1. Have you sat down in a relaxed environment and asked your people about themselves, their interests and ambitions? This sounds basic and common sense but I believe this is where many managers and leaders are going wrong – they haven’t really invested time in getting to know their people so how can they genuinely care for and understand them.
  2. How clear are your expectations? Do your people know what you expect of them in terms of delivering specific things and the kinds of behaviours you would hope to see? This is another important thing for me, as a manager or leader there is no getting away from the fact that you will have expectations of your people – for me I think it’s about clearly articulating these but then allowing people the space to decide for themselves about the approach they take to meeting them. Goal and objective setting together is a great way to understand each others’ expectations and aims.
  3. Have you developed trust and openess with your people? This doesn’t just happen because you say it does. Actions speak louder than words so how do you really show people that you are to be trusted and that you truly welcome honesty.
  4. Do you regularly ask for feedback with a genuinely open approach? Are you prepared to hear the ‘bad’ things as well as the good? Nobody is perfect and hardly anyone gets things right first time. When someone is new to your team (or wider life) how do you find out how you’re doing and whether you’re hitting the right note? It’s by asking regularly and being prepared to listen to ways in which you can do better.
  5. Have you spent time reflecting on what things might feel like / be like for that person? Empathy is a hugely important part of connecting with someone, so being able to think about how you might feel if you were in their shoes goes a long way to helping them to feel understood and supported.

I know much of the above sounds simple and common place but having recently seen too many fantastic, intelligent and ambitious people be adversely affected by bad managers and leaders it struck me that perhaps more sharing of experiences and ideas wouldn’t go amiss. More challenge aimed at organisations to really assess whether they are good at leadership and managing their people.

So in finishing, here is my question to everyone out there…What will be your choice for 2016 and beyond? Do you choose to support people to flourish and grow or will you knowingly or unknowingly fail them, leaving them to shrivel in a world of disengagement and frustration? Will you choose to help your people to thrive and innovate or are you going to thwart ambition and change in favour of comfort and control?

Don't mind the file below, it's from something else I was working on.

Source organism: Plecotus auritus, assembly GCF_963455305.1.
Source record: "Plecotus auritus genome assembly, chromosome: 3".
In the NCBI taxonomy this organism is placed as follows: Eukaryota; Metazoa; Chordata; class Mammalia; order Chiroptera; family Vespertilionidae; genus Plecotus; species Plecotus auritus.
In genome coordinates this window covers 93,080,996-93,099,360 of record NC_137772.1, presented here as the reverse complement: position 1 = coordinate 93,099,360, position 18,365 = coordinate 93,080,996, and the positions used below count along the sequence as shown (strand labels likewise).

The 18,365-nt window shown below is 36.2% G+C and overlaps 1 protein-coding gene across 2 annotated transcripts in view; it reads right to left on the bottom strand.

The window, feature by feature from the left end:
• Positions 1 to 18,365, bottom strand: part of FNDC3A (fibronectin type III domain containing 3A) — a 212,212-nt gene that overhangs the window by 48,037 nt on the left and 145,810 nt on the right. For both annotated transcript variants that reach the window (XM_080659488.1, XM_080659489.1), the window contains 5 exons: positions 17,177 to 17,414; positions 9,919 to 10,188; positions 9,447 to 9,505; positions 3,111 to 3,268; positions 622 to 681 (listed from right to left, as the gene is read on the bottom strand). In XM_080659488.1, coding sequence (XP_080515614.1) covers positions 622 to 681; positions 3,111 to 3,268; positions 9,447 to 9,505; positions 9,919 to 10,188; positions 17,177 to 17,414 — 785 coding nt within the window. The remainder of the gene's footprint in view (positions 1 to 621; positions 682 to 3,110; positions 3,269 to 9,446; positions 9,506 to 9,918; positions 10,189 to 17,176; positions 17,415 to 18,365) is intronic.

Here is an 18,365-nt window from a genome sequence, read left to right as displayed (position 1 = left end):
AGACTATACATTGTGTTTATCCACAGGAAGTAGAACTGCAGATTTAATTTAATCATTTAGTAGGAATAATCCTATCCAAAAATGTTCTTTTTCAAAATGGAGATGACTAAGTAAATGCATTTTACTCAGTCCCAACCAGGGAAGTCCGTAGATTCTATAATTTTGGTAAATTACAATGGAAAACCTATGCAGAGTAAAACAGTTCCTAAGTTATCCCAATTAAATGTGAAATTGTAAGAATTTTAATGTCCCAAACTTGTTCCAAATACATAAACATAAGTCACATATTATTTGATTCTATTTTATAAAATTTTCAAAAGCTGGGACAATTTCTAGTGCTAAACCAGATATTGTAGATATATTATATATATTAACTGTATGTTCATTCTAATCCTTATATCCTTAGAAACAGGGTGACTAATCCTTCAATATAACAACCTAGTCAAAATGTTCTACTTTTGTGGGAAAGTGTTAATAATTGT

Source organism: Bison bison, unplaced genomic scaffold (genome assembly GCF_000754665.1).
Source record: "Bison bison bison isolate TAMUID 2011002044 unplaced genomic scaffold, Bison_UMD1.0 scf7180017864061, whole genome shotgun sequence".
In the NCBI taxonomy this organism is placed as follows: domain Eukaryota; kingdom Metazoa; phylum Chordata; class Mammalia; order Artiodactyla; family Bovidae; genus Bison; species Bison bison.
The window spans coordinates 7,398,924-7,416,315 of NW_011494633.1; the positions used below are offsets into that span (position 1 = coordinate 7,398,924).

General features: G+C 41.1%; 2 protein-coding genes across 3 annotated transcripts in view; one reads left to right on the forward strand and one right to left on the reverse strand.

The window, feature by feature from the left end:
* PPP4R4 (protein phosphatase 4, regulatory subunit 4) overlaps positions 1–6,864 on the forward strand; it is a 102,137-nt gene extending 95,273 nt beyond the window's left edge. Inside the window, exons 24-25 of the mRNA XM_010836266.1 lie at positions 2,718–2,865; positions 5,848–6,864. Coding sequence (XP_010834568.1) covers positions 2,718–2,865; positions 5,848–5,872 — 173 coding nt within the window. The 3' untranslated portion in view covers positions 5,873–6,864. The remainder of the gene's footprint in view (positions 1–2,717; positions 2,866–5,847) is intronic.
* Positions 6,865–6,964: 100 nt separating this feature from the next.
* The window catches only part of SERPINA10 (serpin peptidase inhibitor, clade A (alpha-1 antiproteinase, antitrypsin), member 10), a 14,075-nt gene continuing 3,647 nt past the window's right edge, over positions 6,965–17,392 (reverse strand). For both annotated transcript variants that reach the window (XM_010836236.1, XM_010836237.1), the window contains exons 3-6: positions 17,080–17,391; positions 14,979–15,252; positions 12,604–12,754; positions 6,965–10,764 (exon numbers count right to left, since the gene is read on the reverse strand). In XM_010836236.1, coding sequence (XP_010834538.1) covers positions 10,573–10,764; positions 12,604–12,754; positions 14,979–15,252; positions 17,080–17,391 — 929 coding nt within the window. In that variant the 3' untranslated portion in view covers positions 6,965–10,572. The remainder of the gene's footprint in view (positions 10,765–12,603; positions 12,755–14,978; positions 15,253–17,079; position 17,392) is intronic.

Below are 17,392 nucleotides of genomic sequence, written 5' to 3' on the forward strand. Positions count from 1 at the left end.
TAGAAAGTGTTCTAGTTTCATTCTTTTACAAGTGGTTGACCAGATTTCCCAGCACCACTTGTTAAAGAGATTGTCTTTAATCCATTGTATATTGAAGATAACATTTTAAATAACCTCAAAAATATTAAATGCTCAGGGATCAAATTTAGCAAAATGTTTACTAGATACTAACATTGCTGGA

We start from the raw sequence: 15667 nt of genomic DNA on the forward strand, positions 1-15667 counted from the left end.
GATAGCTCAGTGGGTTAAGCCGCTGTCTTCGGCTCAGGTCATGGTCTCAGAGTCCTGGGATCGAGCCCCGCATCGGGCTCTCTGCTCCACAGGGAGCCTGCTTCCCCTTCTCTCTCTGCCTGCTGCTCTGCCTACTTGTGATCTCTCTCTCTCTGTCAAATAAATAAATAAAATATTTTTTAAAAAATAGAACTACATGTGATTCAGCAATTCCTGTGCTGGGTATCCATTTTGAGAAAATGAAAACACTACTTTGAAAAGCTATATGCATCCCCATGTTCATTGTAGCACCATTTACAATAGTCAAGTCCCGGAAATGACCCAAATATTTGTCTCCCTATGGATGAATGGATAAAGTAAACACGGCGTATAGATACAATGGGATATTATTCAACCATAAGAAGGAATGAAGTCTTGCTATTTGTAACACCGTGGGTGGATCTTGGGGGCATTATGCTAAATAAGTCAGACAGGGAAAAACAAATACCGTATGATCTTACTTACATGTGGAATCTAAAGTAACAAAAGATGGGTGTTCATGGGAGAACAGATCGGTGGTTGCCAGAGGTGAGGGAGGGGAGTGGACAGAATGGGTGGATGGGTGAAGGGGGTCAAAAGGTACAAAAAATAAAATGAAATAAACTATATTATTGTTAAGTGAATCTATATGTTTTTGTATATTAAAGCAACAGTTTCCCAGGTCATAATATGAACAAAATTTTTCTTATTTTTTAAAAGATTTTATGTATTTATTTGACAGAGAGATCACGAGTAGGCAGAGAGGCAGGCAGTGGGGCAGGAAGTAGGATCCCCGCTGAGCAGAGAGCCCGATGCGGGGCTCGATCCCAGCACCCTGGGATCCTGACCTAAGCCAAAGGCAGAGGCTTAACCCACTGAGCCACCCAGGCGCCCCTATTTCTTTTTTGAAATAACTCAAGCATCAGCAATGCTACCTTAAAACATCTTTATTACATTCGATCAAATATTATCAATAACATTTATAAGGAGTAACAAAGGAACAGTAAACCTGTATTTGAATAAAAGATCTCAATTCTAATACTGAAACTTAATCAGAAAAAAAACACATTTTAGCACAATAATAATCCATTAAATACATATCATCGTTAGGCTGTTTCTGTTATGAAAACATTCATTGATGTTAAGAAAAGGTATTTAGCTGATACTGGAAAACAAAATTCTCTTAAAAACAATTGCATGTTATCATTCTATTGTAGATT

An organisation is only ever as good and successful as the people working there and in investing time, effort and care in your people (much as that may require a cost to you in the short term) you will be successful beyond your greatest dreams.

“Success is a team sport. It requires dedication, inspiration, and passion; and one can never get that without cultivating the culture of trust, mutual respect, and empowerment.” Forbes 

 

What’s new pussycat?

What's new

Happy 2014 one and all! This officially marks a year and a half of blogging for me so I’m starting the year feeling good for persevering…when I started this, I didn’t even know if I’d make it past post one but clearly I’m a gal with a lot to talk about 😉

I am also a gal starting the New Year feeling different, something has changed.

Let me begin with tackling the ever contentious topic of New Year resolutions since it sets the context of this post nicely. The range of responses to this topic can be (generally speaking) summarised into two camps – those who don’t DO NY resolutions and those who use it to kick start something they’ve been putting off doing for a while. Personally (just to be difficult some might say 😉 ) I like to approach it slightly differently. I set myself NY aims with the understanding that although I want to have a goal(s) for the year ahead, if for some reason I don’t quite reach it or I let it go, I won’t waste time giving myself a hard time over it. For example, my aim this year is to do at least 12 hikes of varying difficulty and length (starting at 8 miles and working up to 18). I’ve already begun positively but if I get distracted and don’t reach my goal I won’t be too hard on myself. As a result of this, the pressure is immediately lifted and my goal becomes something I WANT to do rather than something I feel obligated to do.